Let me be quite clear here: I am a capitalist. I’ve always been a capitalist.
And of course, being a capitalist, I am a firm believer in the market. As Adam Smith explained it, there’s an invisible hand which guides people into making decisions in their own interest so that we can always rely on the market to sort out problems. Take pharmaceuticals, for example. If I were a big drug manufacturer and I decided to make bigger profits by cutting costs and putting the wrong ingredients in the drugs I was selling, then lots of my clients would die off and I’d be punished by losing customers and therefore revenue.I don’t need nasty government regulations to ensure I do the right thing. The market will sort things out.
Ok, things have been a bit grim for capitalists lately, because we’ve had to ask the government for handouts which is really, really hard for us to do because we think that anyone who asks the government for handouts is the sort of scum that shouldn’t have survived if Darwin’s ideas were truly accurate…
However, I’m not here to ask for sympathy because that’s what we capitalists are like… We just get someone to give us some money and away we go… And if we lose it all, we just dust ourselves off, complain about the regulations that stopped us from making a bucketload of money and find someone else to give us a loan so we can provide jobs for all those undeserving people who rely on us to keep them alive.
So I was really pleased when that Labor Premier announced that she was backing the Adani mine which hasn’t been able to raise finance thanks to those greedy banks not wanting to help out the capitalist system by lending money to a company that’s in deep financial trouble.
When confronting protesters, Annastacia Palaszczuk told them that they were not going to stop coal mining in that state. She echoed what Hillary Clinton said during the election campaign “Coal is going to be a part of our energy mix for many years to come.” Actually Clinton only said, “Coal will remain a part of the energy mix for years to come” but Palaszczuk added a “many” just so we didn’t think that the years to come were merely 2018 and 2019. However she didn’t go as far as Malcolm Turnbull who told us last year, “Coal is going to be an important part of our energy mix, there is no question about that, for many, many, many decades to come, on any view.” Turnbull was talking in the context of getting rid of those pesky rights that enable conservation groups to use the courts to force people to obey the law.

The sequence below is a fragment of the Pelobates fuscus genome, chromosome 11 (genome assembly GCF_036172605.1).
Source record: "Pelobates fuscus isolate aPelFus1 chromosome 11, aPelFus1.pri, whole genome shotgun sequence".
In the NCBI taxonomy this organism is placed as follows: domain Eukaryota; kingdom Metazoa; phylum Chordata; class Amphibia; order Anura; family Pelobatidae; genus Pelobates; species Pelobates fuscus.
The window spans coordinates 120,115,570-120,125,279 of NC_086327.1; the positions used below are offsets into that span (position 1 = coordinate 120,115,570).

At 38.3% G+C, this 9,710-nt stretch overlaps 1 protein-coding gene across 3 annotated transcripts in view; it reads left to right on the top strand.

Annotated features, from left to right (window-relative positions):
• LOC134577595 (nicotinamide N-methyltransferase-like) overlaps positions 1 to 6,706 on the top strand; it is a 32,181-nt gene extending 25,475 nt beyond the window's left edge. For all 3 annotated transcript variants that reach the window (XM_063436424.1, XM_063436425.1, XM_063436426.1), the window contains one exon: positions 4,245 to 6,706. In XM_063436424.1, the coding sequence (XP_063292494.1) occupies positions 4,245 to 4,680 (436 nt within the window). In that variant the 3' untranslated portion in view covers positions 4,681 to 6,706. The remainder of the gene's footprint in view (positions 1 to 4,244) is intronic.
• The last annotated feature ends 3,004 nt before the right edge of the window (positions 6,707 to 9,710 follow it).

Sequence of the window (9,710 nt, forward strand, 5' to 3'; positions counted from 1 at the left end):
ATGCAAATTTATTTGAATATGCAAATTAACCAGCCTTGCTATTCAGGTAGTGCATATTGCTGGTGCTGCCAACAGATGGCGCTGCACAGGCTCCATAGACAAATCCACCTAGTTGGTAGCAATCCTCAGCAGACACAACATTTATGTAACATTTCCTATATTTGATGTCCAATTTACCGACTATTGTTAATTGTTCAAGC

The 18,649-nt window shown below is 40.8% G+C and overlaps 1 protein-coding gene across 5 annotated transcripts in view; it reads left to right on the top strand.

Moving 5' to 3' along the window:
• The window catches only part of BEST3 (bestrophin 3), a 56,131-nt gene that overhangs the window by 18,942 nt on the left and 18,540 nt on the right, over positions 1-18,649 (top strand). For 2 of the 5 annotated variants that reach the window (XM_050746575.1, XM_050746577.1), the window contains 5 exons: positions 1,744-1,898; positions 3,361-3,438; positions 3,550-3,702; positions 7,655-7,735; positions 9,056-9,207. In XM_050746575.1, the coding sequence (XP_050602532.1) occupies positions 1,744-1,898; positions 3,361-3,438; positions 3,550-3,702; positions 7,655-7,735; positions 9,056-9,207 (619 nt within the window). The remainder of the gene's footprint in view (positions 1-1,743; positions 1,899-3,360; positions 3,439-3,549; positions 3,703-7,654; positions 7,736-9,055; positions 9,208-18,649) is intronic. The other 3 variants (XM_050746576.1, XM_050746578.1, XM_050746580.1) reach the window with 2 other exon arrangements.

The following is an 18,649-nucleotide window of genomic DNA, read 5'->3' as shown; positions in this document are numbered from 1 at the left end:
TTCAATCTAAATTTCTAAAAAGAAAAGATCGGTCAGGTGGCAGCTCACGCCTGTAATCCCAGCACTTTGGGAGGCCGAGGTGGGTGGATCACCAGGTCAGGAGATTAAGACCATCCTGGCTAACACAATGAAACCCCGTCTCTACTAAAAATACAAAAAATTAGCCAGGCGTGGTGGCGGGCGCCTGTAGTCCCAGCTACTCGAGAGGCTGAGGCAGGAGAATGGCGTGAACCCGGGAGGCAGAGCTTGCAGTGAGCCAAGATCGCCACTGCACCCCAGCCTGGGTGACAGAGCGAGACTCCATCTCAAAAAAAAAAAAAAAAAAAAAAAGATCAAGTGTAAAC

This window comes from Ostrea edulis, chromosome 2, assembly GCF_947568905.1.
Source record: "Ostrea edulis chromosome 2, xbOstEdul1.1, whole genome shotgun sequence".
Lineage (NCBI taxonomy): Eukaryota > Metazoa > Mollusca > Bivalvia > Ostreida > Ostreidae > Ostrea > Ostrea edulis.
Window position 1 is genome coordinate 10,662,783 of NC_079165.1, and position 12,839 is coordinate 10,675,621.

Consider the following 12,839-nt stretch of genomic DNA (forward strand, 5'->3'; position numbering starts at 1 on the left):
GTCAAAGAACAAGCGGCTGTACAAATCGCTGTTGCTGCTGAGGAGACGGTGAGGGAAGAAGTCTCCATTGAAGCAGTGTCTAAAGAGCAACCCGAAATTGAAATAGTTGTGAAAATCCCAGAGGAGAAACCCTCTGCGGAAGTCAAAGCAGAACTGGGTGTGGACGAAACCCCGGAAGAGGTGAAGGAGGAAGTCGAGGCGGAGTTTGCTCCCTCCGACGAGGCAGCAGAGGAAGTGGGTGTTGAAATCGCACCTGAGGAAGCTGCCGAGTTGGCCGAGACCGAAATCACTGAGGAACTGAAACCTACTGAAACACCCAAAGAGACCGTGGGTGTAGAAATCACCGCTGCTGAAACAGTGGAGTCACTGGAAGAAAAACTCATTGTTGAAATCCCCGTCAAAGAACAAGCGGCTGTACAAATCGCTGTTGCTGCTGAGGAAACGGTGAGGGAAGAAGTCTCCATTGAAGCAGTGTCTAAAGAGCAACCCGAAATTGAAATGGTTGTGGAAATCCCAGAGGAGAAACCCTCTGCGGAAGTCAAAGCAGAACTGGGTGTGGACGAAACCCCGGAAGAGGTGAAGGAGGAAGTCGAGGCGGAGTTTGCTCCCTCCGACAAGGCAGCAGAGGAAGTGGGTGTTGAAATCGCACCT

Palaszczuk tried to point out to the demonstrators that Queensland needs more jobs and that their situation will be even worse in the future when climate change makes tourism to the north far too dangerous and the Great Barrier Reef is destroyed by the run-off from mining and oil spills. Not to mention the fact that with wages growth stagnating and AI killing jobs everywhere, only a handful of capitalists will have the money to visit Queensland! Let’s be serious here: Coal has a future but tourism is one of those industries that is so last century.
Thankfully, Palaszczuk has also ensured that those silly regulations restricting access to water won’t be a problem for Adani, as it’s been guaranteed unlimited water. That’s the great thing about capitalism – if the coal project is somehow stopped or made unprofitable, Adani could simply start selling water back to all the people who need it.
Yep, capitalism provides opportunities for anyone if you’re prepared to do deals that ensure you have all the resources for a fraction of what they’re worth. If only some of our unemployed would stop looking for handouts and just approach the government for the right to take things without paying for them, then they too could have the sort of wealth that would enable them to pay almost no tax.